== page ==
Friday, 24 November 2017

Book Review: The Weight of Lies by Emily Carpenter

Book: The Weight of Lies

Author: Emily Carpenter

Pages: 382

Read on: Kindle {Via Kindle Unlimited}

Read in: 3-4 hours 

Plot Summary: Reformed party girl Meg Ashley leads a life of privilege, thanks to a bestselling horror novel her mother wrote decades ago. But Meg knows that the glow of their very public life hides a darker reality of lies, manipulation, and the heartbreak of her own solitary childhood. 

Desperate to break free of her mother, Meg accepts a proposal to write a scandalous, tell-all memoir.
Digging into the past—and her mother’s cult classic—draws Meg to Bonny Island, Georgia, and an unusual woman said to be the inspiration for the book. At first island life seems idyllic, but as Meg starts to ask tough questions, disturbing revelations come to light…including some about her mother.
Soon Meg’s search leads her to question the facts of a decades-old murder. She’s warned to leave it alone, but as the lies pile up, Meg knows she’s getting close to finding a murderer. When her own life is threatened, Meg realizes the darkness found in her mother’s book is nothing compared to the chilling truth that lurks off the page.

Things I Like:
  • This is a book-within-a-book novel and I simply love this format, where you get to read two stories in one book. Always a win! 
  • The premise of the book is interesting. A daughter who has had a troubled relationship with her mother decides to unearth a murder mystery at the heart of her mom's cult classic bestseller book. This leads her back to the little island, where her mom's book was based and the consequences of her actions are quite devastating. So much drama to be expected, right?! And the book does deliver on all the drama- both in the present day and 40 years ago. 
  • The writing is solid and the scenes set of Bonny Island are very atmospheric. The spookiness and derelict-ness of the place comes to life in the pages of the book. As Meg tries to question the super-elusive and also super-weird Doro (the owner of the island and the child that was accused in Meg's mom's book of a murder 40 years ago), strange things start happening. The island has a slightly crazy vibe with wild horses running free and snakes of all kinds slithering around. Very atmospheric.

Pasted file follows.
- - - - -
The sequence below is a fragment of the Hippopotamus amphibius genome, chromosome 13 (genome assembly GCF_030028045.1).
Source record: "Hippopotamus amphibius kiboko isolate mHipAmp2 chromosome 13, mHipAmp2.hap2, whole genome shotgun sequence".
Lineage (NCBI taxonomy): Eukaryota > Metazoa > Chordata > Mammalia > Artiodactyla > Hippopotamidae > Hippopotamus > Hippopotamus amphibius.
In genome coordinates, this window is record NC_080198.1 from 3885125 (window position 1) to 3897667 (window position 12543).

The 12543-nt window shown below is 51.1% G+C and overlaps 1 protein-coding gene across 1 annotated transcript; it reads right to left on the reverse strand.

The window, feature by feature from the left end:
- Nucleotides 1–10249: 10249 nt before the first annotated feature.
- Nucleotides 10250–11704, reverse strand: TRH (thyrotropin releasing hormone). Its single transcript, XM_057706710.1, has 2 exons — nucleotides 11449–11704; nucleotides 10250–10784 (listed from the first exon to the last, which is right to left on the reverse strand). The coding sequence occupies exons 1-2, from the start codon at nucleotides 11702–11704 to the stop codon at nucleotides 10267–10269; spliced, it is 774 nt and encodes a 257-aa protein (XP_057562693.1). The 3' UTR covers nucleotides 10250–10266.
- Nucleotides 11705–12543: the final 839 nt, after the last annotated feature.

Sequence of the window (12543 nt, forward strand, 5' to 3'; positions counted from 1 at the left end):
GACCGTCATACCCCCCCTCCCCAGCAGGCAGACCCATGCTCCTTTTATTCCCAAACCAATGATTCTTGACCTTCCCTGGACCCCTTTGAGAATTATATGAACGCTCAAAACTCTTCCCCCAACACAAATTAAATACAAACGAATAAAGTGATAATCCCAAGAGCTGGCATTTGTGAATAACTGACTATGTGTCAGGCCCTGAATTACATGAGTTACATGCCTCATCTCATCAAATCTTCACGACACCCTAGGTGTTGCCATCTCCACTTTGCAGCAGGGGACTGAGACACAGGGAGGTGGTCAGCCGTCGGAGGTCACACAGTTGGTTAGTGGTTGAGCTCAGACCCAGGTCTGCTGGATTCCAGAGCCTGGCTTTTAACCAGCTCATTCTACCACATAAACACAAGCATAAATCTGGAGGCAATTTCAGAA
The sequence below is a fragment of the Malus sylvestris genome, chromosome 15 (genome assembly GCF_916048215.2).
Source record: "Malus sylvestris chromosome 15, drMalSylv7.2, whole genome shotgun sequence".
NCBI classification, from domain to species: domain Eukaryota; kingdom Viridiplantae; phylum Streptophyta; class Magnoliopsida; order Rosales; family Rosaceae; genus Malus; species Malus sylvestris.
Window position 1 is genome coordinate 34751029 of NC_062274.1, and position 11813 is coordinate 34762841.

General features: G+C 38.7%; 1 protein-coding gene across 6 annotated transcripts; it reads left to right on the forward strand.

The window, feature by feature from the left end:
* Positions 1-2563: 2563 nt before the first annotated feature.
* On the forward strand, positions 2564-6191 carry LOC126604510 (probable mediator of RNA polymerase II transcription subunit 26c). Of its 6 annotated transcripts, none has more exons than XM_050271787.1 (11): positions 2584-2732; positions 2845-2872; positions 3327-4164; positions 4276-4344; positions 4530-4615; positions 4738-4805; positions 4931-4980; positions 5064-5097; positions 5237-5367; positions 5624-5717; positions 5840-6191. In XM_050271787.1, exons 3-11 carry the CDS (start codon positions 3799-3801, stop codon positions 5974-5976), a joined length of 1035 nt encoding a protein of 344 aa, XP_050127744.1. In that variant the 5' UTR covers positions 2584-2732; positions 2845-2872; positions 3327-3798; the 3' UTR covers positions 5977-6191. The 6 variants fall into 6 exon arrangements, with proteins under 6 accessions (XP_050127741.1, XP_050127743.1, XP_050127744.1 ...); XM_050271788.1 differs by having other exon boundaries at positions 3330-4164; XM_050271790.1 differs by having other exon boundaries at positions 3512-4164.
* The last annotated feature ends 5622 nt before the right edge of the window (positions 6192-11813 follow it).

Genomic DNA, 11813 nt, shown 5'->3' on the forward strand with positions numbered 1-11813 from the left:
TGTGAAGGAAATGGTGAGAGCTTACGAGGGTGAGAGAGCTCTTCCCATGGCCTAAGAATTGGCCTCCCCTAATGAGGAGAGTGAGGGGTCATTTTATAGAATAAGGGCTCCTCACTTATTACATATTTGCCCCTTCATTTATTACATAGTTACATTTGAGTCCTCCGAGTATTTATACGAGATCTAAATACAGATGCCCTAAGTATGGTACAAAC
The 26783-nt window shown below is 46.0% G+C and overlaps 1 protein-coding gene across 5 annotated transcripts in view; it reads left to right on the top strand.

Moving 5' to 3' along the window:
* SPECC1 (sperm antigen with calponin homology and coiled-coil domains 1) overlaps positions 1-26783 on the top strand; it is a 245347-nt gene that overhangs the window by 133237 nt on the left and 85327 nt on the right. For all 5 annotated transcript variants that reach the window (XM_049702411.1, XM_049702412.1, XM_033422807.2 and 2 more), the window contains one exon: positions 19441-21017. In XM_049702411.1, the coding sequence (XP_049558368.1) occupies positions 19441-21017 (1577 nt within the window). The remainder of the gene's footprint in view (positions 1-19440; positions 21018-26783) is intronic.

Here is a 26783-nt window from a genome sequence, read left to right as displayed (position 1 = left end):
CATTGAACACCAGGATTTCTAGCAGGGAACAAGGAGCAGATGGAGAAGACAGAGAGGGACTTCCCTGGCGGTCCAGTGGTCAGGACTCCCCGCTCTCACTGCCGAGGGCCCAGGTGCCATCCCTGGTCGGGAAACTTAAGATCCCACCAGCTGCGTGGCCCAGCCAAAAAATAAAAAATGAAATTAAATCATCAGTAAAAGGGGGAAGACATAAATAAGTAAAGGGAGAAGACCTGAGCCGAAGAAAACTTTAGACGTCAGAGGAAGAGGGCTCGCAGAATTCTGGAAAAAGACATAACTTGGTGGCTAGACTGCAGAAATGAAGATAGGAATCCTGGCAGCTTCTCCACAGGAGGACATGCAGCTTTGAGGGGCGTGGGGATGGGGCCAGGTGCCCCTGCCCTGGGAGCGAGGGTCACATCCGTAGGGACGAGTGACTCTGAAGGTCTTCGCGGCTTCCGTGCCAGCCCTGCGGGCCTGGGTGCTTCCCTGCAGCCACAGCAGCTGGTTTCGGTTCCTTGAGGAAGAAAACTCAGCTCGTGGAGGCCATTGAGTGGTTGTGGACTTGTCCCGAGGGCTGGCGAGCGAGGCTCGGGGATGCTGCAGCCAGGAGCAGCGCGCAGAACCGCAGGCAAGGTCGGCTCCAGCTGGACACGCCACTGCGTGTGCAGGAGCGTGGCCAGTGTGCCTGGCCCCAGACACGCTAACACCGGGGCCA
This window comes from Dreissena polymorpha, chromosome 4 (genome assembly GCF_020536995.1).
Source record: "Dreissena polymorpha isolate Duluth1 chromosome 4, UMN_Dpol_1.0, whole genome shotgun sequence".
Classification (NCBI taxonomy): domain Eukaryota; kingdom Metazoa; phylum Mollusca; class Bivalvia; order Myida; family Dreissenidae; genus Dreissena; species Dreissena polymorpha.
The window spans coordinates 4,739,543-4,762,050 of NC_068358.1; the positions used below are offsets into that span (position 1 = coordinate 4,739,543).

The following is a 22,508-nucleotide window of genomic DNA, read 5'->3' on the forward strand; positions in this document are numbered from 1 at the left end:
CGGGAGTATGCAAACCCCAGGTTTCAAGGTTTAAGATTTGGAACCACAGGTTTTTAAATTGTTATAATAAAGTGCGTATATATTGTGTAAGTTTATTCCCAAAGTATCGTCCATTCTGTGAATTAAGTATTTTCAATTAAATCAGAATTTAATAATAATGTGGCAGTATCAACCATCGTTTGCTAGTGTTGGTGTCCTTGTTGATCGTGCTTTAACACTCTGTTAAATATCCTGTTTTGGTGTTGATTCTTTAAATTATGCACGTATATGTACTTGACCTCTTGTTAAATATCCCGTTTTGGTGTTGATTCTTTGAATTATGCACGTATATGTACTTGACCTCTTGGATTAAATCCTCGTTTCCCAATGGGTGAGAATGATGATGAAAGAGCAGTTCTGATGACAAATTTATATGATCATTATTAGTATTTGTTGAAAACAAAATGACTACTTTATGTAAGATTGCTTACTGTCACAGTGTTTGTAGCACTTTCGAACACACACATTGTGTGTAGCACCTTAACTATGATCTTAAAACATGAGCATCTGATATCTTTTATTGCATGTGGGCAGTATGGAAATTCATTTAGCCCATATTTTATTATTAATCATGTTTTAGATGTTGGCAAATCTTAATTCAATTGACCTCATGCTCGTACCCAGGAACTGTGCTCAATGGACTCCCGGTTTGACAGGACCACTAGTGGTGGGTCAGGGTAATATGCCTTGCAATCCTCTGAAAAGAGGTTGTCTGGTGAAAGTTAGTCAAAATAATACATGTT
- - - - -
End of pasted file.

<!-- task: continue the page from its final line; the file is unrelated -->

• There is a 40-year old murder mystery at the heart of Meg's mother's book, which attracts a ton of hardcore wanna detective fans, who did a lot of research in their attempt to solve the murder. I thought even this was nicely depicted in the book. Meg lays her hands on one such fan's book and the annotations and theories on the sidebars were really interesting. 
  • There is a nice little twist at the end of the book, which you, sort of, see coming, but not fully, which is always a good thing!  

Things I Didn't Like:
  • I wish there was a little more time spent showing Meg unearthing the mystery of the island than fighting with her mom or her weird 'agent' (a dude called Asa, who seems super sketchy!) 
Rating: 4/5

Monday, 20 November 2017

Monday Moods: Life Lately + NaNoWriMo Update!

Ring and the setting sun. 

A city of lights. 

Some favourite stationery bits. 
A glimpse into my sister's dori and a happy mail day! 

Bag loving. 
This bag is from Jaypore. 

Cactus on cactus. 

The pouch is from Cyahi.
The cactus bag charm is from H&M. 


Hope your week is off to a good start. 
Mine was a slow one. After a weekend of writing my butt off I've taken today a little slow. 
I am currently 15,300 words into my NaNoWriMo project and I am so happy.  I don't think I will finish my book by month end but I am more than happy to have made a big dent in my book and just to be writing again. I will write well into December and hopefully have my book finished by December 31st. 

That way I will have a book done by the end of 2017. 


Sunday, 19 November 2017

Stationery Sunday: Speckled Fawns Traveler's Notebook and New Stamps!

In today's edition of Stationery Sunday, I'll be sharing two new acquisitions with you!

The first is a new Field Notes (FN)/ Pocket sized Traveler's Notebook (TN) from Speckled Fawns and the second is a set of floral collage stamps from MyPaperProjects.

Here  is the TN. It is in Speckled Fawns' limited edition Stampede leather (that's now sold out) and this TN is so well made! The leather is really interesting and sort of dual-toned and lovely. 

I love having an outside pocket as it comes in super handy to tuck in bits and bobs and receipts and things in it. I use this TN for my weekly chores, home-related expenses and tasks tracking. 

The stamps are just stunning! I will share what they look like on paper in a future post. I love using them to decorate my memory-keeping pages and do some fun collaging on the pages of my Hobonichi. 

A closer look at the decorative clips on top of my TN as well as at the leather of the TN and the stamp.

Hope you enjoyed this quick haul (of sorts).

Have a great week ahead! 

Friday, 17 November 2017

Whimsy Wear: Red and Black and Kutchi Embroidery.


Time to share yet another Whimsy Wear post. 
I wore this predominantly red outfit for Ashtami, so this post is seriously a #Latergram. 

But better now than never! 

I loved this outfit of mine. 
It was comfy and I could walk around and breathe in this outfit. Perfect for a muggy September evening. 

Outfit Details/// 

Kurta- Fabindia 
Bag- Either Or, Pune 
Ring- Darjeeling 
Jootis- iTokri 
Silver- Fabindia & Amber Colaba 
Beaded Necklace- The Orange Bicycle Bangalore (now closed)